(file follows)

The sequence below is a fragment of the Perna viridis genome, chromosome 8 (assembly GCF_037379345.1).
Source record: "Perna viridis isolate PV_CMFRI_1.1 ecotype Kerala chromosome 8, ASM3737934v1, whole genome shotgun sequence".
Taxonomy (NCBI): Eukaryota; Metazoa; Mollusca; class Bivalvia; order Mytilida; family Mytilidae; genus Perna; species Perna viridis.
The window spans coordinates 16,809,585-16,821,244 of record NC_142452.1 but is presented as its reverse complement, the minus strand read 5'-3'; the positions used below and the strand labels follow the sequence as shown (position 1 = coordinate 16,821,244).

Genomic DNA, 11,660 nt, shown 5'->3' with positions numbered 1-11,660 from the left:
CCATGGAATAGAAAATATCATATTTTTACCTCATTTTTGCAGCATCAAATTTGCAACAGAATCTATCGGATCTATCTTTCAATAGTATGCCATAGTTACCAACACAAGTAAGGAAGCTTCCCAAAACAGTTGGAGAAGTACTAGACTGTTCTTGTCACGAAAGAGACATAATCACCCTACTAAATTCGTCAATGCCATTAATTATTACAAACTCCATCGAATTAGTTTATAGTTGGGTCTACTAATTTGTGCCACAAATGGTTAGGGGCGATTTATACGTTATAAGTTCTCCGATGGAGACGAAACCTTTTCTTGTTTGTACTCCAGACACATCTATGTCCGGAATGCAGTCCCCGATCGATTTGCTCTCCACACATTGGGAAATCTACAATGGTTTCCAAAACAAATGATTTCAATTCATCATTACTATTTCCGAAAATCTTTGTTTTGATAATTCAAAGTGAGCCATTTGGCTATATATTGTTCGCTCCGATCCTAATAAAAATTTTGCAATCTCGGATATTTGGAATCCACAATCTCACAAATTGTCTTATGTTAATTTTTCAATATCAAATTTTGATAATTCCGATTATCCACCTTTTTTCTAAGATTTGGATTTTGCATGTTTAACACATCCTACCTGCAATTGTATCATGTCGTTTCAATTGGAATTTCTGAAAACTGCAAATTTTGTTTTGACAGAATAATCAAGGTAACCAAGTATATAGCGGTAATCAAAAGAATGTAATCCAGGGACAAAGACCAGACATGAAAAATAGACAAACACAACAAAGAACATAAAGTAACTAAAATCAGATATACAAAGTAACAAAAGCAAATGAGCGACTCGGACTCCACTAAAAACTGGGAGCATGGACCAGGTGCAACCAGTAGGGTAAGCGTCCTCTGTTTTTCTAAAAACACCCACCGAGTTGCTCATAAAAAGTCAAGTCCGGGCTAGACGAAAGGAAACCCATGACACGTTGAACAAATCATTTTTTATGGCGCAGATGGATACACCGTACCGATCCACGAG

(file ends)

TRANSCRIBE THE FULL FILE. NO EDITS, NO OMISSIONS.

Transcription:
The sequence below is a fragment of the Perna viridis genome, chromosome 8 (assembly GCF_037379345.1).
Source record: "Perna viridis isolate PV_CMFRI_1.1 ecotype Kerala chromosome 8, ASM3737934v1, whole genome shotgun sequence".
Taxonomy (NCBI): Eukaryota; Metazoa; Mollusca; class Bivalvia; order Mytilida; family Mytilidae; genus Perna; species Perna viridis.
The window spans coordinates 16,809,585-16,821,244 of record NC_142452.1 but is presented as its reverse complement, the minus strand read 5'-3'; the positions used below and the strand labels follow the sequence as shown (position 1 = coordinate 16,821,244).

Genomic DNA, 11,660 nt, shown 5'->3' with positions numbered 1-11,660 from the left:
CCATGGAATAGAAAATATCATATTTTTACCTCATTTTTGCAGCATCAAATTTGCAACAGAATCTATCGGATCTATCTTTCAATAGTATGCCATAGTTACCAACACAAGTAAGGAAGCTTCCCAAAACAGTTGGAGAAGTACTAGACTGTTCTTGTCACGAAAGAGACATAATCACCCTACTAAATTCGTCAATGCCATTAATTATTACAAACTCCATCGAATTAGTTTATAGTTGGGTCTACTAATTTGTGCCACAAATGGTTAGGGGCGATTTATACGTTATAAGTTCTCCGATGGAGACGAAACCTTTTCTTGTTTGTACTCCAGACACATCTATGTCCGGAATGCAGTCCCCGATCGATTTGCTCTCCACACATTGGGAAATCTACAATGGTTTCCAAAACAAATGATTTCAATTCATCATTACTATTTCCGAAAATCTTTGTTTTGATAATTCAAAGTGAGCCATTTGGCTATATATTGTTCGCTCCGATCCTAATAAAAATTTTGCAATCTCGGATATTTGGAATCCACAATCTCACAAATTGTCTTATGTTAATTTTTCAATATCAAATTTTGATAATTCCGATTATCCACCTTTTTTCTAAGATTTGGATTTTGCATGTTTAACACATCCTACCTGCAATTGTATCATGTCGTTTCAATTGGAATTTCTGAAAACTGCAAATTTTGTTTTGACAGAATAATCAAGGTAACCAAGTATATAGCGGTAATCAAAAGAATGTAATCCAGGGACAAAGACCAGACATGAAAAATAGACAAACACAACAAAGAACATAAAGTAACTAAAATCAGATATACAAAGTAACAAAAGCAAATGAGCGACTCGGACTCCACTAAAAACTGGGAGCATGGACCAGGTGCAACCAGTAGGGTAAGCGTCCTCTGTTTTTCTAAAAACACCCACCGAGTTGCTCATAAAAAGTCAAGTCCGGGCTAGACGAAAGGAAACCCATGACACGTTGAACAAATCATTTTTTATGGCGCAGATGGATACACCGTACCGATCCACGAG